Nicholas’s sister Kate is a charming girl. She is sweet and gentle, but has back-bone in defending her self-respect and her brother. Like her brother, she is willing to work hard. Her first job, as a seamstress, would have been very difficult for someone unused to the work, but she does it without complaining. She falls in love with Frank Cheeryble, a merry, buoyant, upstanding young man. I thought it was dreadful nonsense Nicholas came up with about Kate not being able to marry Frank. The only reason he had was that he was afraid that the Cheeryble brothers (Frank’s uncles, and Nicholas’s benefactors and employers) might not think as highly of him (Nicholas) as they did before. Shame on him! Frank didn’t try to go behind his uncles’ backs, though. He acknowledged his attachment to Kate to them, even though she had refused him. Thankfully, the Cheeryble brothers weren’t as nonsensical as Nicholas and Kate, so Frank gets his girl.
Nicholas’s love interest, Madeline Bray, is a long-suffering, generous girl, working on her own to support her deeply in debt and ill father — though, because of the demands he makes on her time, she is forced to seek financial help from an old admirer of her mother’s. However, she is also gullible and unwise. When her father tries to force her to marry an extremely old, lecherous, but rich, man, Madeline weakly allows herself to be used.
Madeline should have refused Arthur Gride. It would be wrong to marry such a wicked man, apart from any other considerations. She says, “I can discharge the duties of a wife: I can be all he seeks in me, and will.” Did it never occur to her that one of the duties of a wife is to love her husband, as one of his is to love her? That the fact that she loathes him, disqualifies her from being his wife? Also, Madeline knew that this man could have no good reasons for wishing to marry her, knowing as he did that she detested him. These two considerations alone should have been enough. However, she also should not have allowed her father to do her such a wrong, actually helping him in his guilt by her cooperation. In Our Mutual Friend Eugene Wrayburn, tells Lizzie Hexam that her refusal to educate herself does wrong to her dead father, as well as to herself, “By perpetuating the consequences of his ignorant and blind obstinacy. By resolving not to set right the wrong he did you. By determining that the deprivation to which he condemned you, and which he forced upon you, shall always rest upon his head.” (Book 2, Ch. 2). By allowing her father’s dislike of “learning” to harm her, Lizzie compounded his wrongdoing. It’s a pity that Eugene was not there to talk to Madeline, instead of Nicholas, who said nothing very sensible or to the point — except, perhaps his appeal to Madeline to “reflect before it is too late, on the mockery of plighting to him at the alter, faith in which your heart can have no share — of uttering solemn words, against which nature and reason must rebel …. Shrink from the loathsome companionship of this foul wretch as you would from corruption and disease. Suffer toil and labour if you will, but shun him, shun him, and be happy.” (Ch. 53)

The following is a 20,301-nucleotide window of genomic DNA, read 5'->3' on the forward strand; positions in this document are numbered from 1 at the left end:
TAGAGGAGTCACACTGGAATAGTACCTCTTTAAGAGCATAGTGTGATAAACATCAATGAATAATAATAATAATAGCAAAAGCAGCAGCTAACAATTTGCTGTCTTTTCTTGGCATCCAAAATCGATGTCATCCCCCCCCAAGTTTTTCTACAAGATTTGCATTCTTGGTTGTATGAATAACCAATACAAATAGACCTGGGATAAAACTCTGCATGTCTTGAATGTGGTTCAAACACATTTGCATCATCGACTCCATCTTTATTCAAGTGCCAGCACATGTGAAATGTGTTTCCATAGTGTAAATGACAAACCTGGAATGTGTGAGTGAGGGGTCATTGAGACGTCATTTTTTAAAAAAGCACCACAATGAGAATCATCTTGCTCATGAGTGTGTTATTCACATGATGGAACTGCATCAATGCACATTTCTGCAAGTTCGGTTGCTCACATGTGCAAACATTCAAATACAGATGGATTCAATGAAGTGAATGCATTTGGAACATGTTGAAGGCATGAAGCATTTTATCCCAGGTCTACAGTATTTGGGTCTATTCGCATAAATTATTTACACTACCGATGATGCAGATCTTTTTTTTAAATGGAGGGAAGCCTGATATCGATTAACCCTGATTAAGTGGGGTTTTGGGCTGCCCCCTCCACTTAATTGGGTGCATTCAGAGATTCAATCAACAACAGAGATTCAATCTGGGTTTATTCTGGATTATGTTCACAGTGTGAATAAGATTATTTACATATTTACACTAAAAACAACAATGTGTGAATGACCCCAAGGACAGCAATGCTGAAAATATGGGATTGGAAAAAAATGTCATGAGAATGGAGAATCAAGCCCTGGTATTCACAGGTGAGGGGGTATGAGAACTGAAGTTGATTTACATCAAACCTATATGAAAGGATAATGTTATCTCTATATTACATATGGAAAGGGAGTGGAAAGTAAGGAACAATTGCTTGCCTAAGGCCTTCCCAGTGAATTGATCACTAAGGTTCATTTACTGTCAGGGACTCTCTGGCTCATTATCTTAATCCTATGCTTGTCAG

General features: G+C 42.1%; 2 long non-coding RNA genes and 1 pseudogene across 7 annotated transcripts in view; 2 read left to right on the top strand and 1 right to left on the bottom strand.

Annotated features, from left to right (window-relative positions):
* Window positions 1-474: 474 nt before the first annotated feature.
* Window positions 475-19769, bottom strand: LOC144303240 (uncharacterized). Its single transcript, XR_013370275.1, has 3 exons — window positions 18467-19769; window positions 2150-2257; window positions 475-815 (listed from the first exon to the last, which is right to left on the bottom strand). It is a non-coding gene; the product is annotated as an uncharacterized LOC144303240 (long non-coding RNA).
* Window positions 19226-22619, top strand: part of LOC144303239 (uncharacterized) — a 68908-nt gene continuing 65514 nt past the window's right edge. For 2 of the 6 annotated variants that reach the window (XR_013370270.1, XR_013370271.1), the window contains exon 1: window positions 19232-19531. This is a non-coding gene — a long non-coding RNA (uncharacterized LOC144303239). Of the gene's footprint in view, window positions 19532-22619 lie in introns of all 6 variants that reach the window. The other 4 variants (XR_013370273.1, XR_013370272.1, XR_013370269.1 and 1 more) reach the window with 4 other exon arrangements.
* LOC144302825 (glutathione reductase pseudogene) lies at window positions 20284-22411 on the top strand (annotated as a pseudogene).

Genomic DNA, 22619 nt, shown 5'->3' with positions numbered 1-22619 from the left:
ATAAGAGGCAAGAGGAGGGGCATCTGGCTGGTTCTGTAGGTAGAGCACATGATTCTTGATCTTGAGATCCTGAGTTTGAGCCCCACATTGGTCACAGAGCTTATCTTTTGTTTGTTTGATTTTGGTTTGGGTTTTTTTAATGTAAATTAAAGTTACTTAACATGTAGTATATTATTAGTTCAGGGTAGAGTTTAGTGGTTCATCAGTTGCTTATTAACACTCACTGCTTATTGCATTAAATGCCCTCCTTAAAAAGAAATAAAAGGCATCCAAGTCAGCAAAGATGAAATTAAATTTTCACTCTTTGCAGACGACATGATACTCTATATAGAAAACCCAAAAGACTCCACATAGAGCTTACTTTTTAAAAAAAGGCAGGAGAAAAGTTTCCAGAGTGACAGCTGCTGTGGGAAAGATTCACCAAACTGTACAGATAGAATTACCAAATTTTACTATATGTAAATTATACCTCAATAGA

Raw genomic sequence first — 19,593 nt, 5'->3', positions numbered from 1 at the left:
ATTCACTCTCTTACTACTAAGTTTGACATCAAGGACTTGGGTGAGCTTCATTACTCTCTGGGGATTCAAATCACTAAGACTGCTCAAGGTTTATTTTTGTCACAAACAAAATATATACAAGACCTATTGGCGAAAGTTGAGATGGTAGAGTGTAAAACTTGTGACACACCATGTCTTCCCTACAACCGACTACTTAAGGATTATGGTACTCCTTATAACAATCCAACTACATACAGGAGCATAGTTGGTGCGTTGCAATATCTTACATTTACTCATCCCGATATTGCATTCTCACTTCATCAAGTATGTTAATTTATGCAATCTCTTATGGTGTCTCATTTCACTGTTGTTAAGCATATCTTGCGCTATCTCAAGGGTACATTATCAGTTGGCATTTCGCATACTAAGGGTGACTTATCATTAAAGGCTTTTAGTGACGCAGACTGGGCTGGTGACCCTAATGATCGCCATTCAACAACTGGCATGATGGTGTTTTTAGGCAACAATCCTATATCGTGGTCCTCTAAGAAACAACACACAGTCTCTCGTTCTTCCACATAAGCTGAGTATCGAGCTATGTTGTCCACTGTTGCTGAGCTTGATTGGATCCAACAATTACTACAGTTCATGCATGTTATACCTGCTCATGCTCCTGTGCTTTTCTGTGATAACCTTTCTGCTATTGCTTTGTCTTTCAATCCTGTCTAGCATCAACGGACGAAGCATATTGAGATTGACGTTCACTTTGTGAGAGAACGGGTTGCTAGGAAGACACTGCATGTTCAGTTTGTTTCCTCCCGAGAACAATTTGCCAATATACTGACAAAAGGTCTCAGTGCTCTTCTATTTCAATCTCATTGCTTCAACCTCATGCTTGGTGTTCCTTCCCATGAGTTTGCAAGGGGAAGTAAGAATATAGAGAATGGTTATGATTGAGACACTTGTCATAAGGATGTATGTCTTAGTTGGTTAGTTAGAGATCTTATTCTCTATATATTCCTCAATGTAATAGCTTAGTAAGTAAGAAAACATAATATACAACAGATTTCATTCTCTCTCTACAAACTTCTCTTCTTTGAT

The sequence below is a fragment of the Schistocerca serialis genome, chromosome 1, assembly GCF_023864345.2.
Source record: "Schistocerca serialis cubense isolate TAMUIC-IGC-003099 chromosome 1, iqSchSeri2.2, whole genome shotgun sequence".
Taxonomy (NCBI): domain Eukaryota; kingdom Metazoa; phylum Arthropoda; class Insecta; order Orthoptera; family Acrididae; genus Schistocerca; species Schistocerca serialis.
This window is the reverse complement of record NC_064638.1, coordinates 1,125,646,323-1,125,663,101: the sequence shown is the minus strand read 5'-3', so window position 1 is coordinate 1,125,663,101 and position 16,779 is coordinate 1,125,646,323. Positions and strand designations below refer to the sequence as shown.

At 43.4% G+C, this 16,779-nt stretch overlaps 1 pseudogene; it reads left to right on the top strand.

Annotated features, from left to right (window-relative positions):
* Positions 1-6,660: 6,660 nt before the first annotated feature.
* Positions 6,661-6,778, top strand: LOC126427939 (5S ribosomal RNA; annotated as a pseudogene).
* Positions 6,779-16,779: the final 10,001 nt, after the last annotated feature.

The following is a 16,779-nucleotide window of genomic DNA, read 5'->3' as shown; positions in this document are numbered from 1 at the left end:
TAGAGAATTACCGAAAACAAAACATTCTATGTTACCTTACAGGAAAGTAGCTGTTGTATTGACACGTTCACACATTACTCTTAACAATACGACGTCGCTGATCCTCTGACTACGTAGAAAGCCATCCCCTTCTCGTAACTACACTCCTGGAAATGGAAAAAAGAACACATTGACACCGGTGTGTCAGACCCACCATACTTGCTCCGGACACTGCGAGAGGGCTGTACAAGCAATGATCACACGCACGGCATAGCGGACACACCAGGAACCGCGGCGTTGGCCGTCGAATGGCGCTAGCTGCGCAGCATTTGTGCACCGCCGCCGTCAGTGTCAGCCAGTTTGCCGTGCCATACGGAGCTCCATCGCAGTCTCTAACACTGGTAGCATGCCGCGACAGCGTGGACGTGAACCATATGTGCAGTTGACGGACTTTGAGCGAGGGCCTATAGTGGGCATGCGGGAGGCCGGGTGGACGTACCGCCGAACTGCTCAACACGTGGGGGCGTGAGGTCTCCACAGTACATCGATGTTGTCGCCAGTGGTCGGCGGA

As for the other characters, some were amusing, some not so much. I don’t like Mrs. Nickleby. She is selfish, self-important, foolish, and boringly verbose. Her garrulousness isn’t even amusing — as, say, Flora Finching’s is in Little Dorrit. I can’t imagine having to live day in, day out with someone like that, having to humor all that nonsense.
Tilda and John Browdie, friends of Nicholas’s, were delightfully comical and good-humored. The picture of John Browdie stuffing pillows in his mouth to keep from laughing out loud after he has helped Smike escape from Squeers is charmingly absurd. Tilda is a pretty, coquettish, and (unlike her childhood friend Fanny Squeers) honest and well-behaved young woman. She and Mr. Browdie make a charming couple and are a force for good in the story, willing to help even the spiteful Miss Squeers.
Mr. Mantalini is a funny, though bad, person. He is the husband of Kate’s first employer, Madame Mantalini. In numerous hilarious speeches (which are, unfortunately, liberally besprinkled with profanity), Mr. Mantalini declares his love for his wife, whom he calls “my soul”, “My senses’ idol!”, “little fairy”, and multitudinous other appellations — all the while squandering her money and having affairs. Himself he refers to as his wife’s “popolorum tibby” and, when she is vexed with him (which is often) asks, her, “Why will it vex itself, and twist its little face into bewitching nutcrackers?” (Ch. 21) and the like. He is able to talk his wife around with these “endearments” until he completely ruins her and then they live together in poverty as happily as an army of cats and dogs.
The Cheeryble brothers, Charles and Edwin (Ned), were somewhat amusing — especially their interaction with Tim Linkinwater:
‘So he is, brother Charles,’ returned Ned; ‘Tim is a treacherous dog. Tim is not to be trusted. Tim is a wild young fellow. He wants gravity and steadiness; he must sow his wild oats, and then perhaps he’ll become in time a respectable member of society.’ (Ch. 63)
They are two benevolent old gentlemen who worked their way from poverty to wealth and now spend their lives helping others — including Nicholas and his family. They are cheery gentlemen, as their name suggests, but can be a tedious at times.
Tim Linkinwater, that “wild young fellow”, is an old clerk who works for the Cheeryble brothers. When Nicholas comes to work with him, Tim is afraid that Nicholas may blot the accounts, which he has kept error-free for four and forty years. After observing Nicholas at work, however, he signifies his approval of him: “He has done it,” said Tim, looking round at his employers and shaking his head triumphantly. “His capital B’s and D’s are exactly like mine; he dots all his small i’s and crosses ever t as he writes it. The an’t such a young man as this in all London …. The City can’t produce his equal. I challenge the City to do it!” (Ch. 37)